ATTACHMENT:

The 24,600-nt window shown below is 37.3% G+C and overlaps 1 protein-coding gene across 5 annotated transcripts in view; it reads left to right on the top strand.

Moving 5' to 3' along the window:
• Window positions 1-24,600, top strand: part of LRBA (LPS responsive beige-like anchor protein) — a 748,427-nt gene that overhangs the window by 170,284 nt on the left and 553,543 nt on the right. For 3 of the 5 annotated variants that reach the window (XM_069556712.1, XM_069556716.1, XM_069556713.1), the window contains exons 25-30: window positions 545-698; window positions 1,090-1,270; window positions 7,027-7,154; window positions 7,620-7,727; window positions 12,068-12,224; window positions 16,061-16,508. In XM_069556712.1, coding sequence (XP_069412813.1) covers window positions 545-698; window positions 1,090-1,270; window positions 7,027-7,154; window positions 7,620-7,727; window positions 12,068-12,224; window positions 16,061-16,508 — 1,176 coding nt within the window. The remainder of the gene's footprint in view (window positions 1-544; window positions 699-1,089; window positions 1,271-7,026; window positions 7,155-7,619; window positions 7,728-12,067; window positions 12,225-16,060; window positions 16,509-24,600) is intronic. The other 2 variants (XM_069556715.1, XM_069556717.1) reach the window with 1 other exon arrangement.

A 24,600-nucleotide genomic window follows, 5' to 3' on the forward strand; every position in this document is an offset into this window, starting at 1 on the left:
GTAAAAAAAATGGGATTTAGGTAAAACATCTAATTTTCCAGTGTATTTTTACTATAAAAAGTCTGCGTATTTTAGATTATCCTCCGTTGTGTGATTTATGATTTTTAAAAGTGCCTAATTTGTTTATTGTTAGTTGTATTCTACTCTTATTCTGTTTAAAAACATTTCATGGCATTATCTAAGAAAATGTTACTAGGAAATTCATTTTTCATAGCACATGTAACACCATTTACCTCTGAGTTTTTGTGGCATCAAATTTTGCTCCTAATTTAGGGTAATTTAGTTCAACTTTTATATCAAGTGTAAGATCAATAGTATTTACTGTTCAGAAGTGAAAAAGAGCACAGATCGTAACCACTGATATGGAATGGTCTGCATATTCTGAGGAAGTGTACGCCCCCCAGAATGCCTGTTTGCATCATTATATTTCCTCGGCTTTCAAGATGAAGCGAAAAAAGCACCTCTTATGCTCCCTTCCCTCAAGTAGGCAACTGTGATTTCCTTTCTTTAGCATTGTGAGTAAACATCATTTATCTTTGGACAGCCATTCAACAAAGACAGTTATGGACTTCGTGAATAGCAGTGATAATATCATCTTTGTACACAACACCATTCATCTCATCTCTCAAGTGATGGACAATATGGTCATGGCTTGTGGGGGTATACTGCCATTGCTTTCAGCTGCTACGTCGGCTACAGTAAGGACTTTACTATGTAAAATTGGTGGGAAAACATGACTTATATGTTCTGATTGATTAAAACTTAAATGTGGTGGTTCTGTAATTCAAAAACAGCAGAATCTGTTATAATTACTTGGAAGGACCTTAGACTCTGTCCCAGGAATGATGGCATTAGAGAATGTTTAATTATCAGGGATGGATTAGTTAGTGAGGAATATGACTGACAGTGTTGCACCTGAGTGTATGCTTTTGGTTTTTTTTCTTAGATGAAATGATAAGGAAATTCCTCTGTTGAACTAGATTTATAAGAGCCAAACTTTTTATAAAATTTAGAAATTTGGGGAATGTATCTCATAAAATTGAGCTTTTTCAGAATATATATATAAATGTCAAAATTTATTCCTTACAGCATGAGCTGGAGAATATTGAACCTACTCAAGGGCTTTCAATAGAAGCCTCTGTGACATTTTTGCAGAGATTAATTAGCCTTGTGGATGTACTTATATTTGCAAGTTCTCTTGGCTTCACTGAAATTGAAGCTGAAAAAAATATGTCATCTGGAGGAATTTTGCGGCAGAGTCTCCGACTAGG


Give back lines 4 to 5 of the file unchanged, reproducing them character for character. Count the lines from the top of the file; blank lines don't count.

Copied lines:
A 24,600-nucleotide genomic window follows, 5' to 3' on the forward strand; every position in this document is an offset into this window, starting at 1 on the left:
GTAAAAAAAATGGGATTTAGGTAAAACATCTAATTTTCCAGTGTATTTTTACTATAAAAAGTCTGCGTATTTTAGATTATCCTCCGTTGTGTGATTTATGATTTTTAAAAGTGCCTAATTTGTTTATTGTTAGTTGTATTCTACTCTTATTCTGTTTAAAAACATTTCATGGCATTATCTAAGAAAATGTTACTAGGAAATTCATTTTTCATAGCACATGTAACACCATTTACCTCTGAGTTTTTGTGGCATCAAATTTTGCTCCTAATTTAGGGTAATTTAGTTCAACTTTTATATCAAGTGTAAGATCAATAGTATTTACTGTTCAGAAGTGAAAAAGAGCACAGATCGTAACCACTGATATGGAATGGTCTGCATATTCTGAGGAAGTGTACGCCCCCCAGAATGCCTGTTTGCATCATTATATTTCCTCGGCTTTCAAGATGAAGCGAAAAAAGCACCTCTTATGCTCCCTTCCCTCAAGTAGGCAACTGTGATTTCCTTTCTTTAGCATTGTGAGTAAACATCATTTATCTTTGGACAGCCATTCAACAAAGACAGTTATGGACTTCGTGAATAGCAGTGATAATATCATCTTTGTACACAACACCATTCATCTCATCTCTCAAGTGATGGACAATATGGTCATGGCTTGTGGGGGTATACTGCCATTGCTTTCAGCTGCTACGTCGGCTACAGTAAGGACTTTACTATGTAAAATTGGTGGGAAAACATGACTTATATGTTCTGATTGATTAAAACTTAAATGTGGTGGTTCTGTAATTCAAAAACAGCAGAATCTGTTATAATTACTTGGAAGGACCTTAGACTCTGTCCCAGGAATGATGGCATTAGAGAATGTTTAATTATCAGGGATGGATTAGTTAGTGAGGAATATGACTGACAGTGTTGCACCTGAGTGTATGCTTTTGGTTTTTTTTCTTAGATGAAATGATAAGGAAATTCCTCTGTTGAACTAGATTTATAAGAGCCAAACTTTTTATAAAATTTAGAAATTTGGGGAATGTATCTCATAAAATTGAGCTTTTTCAGAATATATATATAAATGTCAAAATTTATTCCTTACAGCATGAGCTGGAGAATATTGAACCTACTCAAGGGCTTTCAATAGAAGCCTCTGTGACATTTTTGCAGAGATTAATTAGCCTTGTGGATGTACTTATATTTGCAAGTTCTCTTGGCTTCACTGAAATTGAAGCTGAAAAAAATATGTCATCTGGAGGAATTTTGCGGCAGAGTCTCCGACTAGG